You wake up and find that the wall beside your home has walked away in the middle of the night. You exchange a look of utter bewilderment with your neighbour, the one who shared the rogue wall with you, a person you have hardly ever set eyes on before. You think the same thought as her. This cannot be happening.
But it is. You run back into your home and switch on the telly because there are few things in the world more comforting than the mindless drone of a television with its volume set low. You collapse into a chair in order to better digest the news flashing on the screen. It isn’t just your wall.
The newscaster is reading lines off his teleprompter like a man hypnotised. All the walls in the world have come alive, he says. Walls guarding prisoners and refugees, walls that people knelt before and prayed, walls that people urinated upon. Old walls built by people long dead and buried, new ones with their mortar and rebar still acquainting themselves with each other. Even the fences, those lesser cousins, have joined in on the act. All of them are alive. He ends his segment with a whispered Oh God. The scene then cuts to an aerial shot of a rocky python making its way across a desert. The headline tells you that this is the Great Wall of China, gambolling around in Mongolia.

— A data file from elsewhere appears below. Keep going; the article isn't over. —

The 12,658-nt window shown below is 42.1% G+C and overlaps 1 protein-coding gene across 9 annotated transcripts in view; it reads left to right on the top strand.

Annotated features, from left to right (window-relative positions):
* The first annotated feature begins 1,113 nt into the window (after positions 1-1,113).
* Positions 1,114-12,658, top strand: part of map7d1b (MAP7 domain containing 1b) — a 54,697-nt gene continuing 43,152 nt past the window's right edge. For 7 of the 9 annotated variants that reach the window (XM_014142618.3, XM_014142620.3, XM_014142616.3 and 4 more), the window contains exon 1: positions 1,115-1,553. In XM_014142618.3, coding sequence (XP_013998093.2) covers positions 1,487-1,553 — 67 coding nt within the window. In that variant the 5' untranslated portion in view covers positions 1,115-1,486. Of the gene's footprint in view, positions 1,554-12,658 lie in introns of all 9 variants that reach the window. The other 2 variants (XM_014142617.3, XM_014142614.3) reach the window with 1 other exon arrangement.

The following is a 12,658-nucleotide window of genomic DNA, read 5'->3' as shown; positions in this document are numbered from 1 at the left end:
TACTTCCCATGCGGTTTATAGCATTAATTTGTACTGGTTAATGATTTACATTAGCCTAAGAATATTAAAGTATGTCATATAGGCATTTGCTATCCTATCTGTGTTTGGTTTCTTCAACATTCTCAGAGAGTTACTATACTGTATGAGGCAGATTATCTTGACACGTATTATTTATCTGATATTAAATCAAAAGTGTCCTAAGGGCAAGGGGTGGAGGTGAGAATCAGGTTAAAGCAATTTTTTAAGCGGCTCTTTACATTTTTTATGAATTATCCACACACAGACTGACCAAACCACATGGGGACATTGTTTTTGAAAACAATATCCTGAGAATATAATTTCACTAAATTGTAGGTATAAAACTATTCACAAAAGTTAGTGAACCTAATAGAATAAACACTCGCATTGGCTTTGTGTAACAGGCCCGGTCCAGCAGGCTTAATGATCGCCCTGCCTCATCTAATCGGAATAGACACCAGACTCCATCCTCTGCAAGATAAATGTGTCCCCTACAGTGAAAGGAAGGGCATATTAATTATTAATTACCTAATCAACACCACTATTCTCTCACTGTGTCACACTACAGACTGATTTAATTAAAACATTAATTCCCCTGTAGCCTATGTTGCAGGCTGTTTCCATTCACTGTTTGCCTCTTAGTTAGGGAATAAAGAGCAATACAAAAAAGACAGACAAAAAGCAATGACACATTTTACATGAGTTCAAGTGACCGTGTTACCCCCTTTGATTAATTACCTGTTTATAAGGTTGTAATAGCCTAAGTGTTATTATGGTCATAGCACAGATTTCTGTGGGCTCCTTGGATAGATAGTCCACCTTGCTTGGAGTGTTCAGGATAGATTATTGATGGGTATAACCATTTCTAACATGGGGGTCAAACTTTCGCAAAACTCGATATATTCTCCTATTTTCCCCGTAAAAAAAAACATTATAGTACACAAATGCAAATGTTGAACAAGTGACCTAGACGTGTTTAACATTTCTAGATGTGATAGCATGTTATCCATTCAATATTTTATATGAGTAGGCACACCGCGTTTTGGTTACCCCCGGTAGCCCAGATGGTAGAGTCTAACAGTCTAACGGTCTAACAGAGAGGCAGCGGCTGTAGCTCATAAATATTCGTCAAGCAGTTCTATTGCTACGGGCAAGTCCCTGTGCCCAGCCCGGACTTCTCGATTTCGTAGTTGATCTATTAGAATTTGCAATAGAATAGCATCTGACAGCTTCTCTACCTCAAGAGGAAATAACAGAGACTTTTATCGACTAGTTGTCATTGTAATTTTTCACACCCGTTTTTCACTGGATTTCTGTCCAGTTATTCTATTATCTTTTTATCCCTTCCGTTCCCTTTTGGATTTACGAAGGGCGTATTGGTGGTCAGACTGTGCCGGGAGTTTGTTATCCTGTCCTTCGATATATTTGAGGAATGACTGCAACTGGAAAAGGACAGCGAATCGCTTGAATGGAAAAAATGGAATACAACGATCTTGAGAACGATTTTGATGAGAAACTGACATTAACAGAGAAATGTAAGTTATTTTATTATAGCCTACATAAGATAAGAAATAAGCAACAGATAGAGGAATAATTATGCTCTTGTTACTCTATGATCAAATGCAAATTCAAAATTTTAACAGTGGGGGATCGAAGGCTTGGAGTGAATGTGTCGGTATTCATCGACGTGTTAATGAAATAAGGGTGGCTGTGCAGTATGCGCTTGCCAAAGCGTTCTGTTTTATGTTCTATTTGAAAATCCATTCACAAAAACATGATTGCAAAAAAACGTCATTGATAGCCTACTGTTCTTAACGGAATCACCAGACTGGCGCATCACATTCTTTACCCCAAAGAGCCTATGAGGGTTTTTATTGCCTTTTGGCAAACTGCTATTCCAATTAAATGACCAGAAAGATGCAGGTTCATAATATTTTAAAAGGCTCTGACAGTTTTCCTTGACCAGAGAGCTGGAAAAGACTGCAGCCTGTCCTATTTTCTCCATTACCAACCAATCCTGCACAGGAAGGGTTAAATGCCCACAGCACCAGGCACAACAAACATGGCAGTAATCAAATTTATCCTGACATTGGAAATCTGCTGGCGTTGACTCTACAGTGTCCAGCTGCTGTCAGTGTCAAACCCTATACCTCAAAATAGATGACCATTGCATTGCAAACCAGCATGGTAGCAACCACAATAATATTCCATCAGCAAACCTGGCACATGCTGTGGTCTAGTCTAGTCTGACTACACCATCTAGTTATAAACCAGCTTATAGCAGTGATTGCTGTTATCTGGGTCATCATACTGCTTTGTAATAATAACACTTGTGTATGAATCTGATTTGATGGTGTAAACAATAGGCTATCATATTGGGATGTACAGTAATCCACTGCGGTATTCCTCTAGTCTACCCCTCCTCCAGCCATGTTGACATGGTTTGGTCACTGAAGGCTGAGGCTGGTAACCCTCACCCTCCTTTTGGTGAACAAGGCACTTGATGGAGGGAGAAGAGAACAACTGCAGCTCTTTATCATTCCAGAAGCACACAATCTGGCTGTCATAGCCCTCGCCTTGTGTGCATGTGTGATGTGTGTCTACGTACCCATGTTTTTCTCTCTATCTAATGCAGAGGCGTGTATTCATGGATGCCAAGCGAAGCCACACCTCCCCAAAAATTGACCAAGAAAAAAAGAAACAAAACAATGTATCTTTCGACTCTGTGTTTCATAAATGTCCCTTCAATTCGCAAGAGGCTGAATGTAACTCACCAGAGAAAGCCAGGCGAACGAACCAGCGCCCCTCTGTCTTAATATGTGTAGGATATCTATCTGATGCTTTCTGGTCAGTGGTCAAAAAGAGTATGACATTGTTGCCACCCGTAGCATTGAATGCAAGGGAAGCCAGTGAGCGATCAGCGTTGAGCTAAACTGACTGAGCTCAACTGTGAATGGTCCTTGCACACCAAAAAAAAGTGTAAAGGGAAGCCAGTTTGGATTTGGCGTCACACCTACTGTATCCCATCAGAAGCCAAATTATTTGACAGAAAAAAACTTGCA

A video of a loud politician plays next, his toupee in disarray, his face bloated and pink like a baby’s. New walls will be built if the old ones do not behave, he screams. Nobody asks him what will happen if the new walls misbehave too.
A commentator says this was inevitable. Adjusting his tie and keeping a straight face, he says it was the ghost of John Lennon who did this. The news channel shifts back to images of the world’s biggest wall chasing its own tail in the Mongolian desert. The ghost of Lennon must have a bizarre sense of humour.
You turn off the television, sparing a moment to think of your humble little stretch of wall. You wonder where it could be, what it could be doing at this moment. You walk back outside to see the nest that your little wall has left behind. The shallow trench looks like it has been tilled for farming, the mud ripe and fresh.
Never seen anything like this before.
You look up and see that the neighbour is still standing in the same spot as before, immobile like your wall had once been. Your eyes meet over the trench. It is strange that the two of you have never had a proper conversation before.
Cup of tea? You ask her. She nods.
Ajay Patri is a lawyer and writer from Bangalore, India. He has been published in Every Day Fiction, Toasted Cheese Literary Journal, Out of Print, among others. He is currently working on his first novel. @ajaybpatri